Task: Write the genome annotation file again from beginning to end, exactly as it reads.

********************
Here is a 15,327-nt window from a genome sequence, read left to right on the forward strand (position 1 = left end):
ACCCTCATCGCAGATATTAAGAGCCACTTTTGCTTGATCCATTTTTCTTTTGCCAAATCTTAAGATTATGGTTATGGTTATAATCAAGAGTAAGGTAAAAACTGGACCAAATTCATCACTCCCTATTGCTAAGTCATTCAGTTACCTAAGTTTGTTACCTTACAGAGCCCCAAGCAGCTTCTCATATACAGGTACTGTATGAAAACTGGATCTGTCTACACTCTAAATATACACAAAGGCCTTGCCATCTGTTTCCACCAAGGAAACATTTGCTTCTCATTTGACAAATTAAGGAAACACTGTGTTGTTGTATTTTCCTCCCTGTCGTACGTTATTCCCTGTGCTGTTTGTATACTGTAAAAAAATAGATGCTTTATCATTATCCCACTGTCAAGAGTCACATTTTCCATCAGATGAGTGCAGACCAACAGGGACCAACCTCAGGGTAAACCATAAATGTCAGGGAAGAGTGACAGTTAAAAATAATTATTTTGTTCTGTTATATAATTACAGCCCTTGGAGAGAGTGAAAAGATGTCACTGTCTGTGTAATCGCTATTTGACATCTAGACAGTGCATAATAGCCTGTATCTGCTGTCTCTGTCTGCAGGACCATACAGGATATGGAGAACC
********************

Here is a 15,327-nt window from a genome sequence, read left to right on the forward strand (position 1 = left end):
ACCCTCATCGCAGATATTAAGAGCCACTTTTGCTTGATCCATTTTTCTTTTGCCAAATCTTAAGATTATGGTTATGGTTATAATCAAGAGTAAGGTAAAAACTGGACCAAATTCATCACTCCCTATTGCTAAGTCATTCAGTTACCTAAGTTTGTTACCTTACAGAGCCCCAAGCAGCTTCTCATATACAGGTACTGTATGAAAACTGGATCTGTCTACACTCTAAATATACACAAAGGCCTTGCCATCTGTTTCCACCAAGGAAACATTTGCTTCTCATTTGACAAATTAAGGAAACACTGTGTTGTTGTATTTTCCTCCCTGTCGTACGTTATTCCCTGTGCTGTTTGTATACTGTAAAAAAATAGATGCTTTATCATTATCCCACTGTCAAGAGTCACATTTTCCATCAGATGAGTGCAGACCAACAGGGACCAACCTCAGGGTAAACCATAAATGTCAGGGAAGAGTGACAGTTAAAAATAATTATTTTGTTCTGTTATATAATTACAGCCCTTGGAGAGAGTGAAAAGATGTCACTGTCTGTGTAATCGCTATTTGACATCTAGACAGTGCATAATAGCCTGTATCTGCTGTCTCTGTCTGCAGGACCATACAGGATATGGAGAACC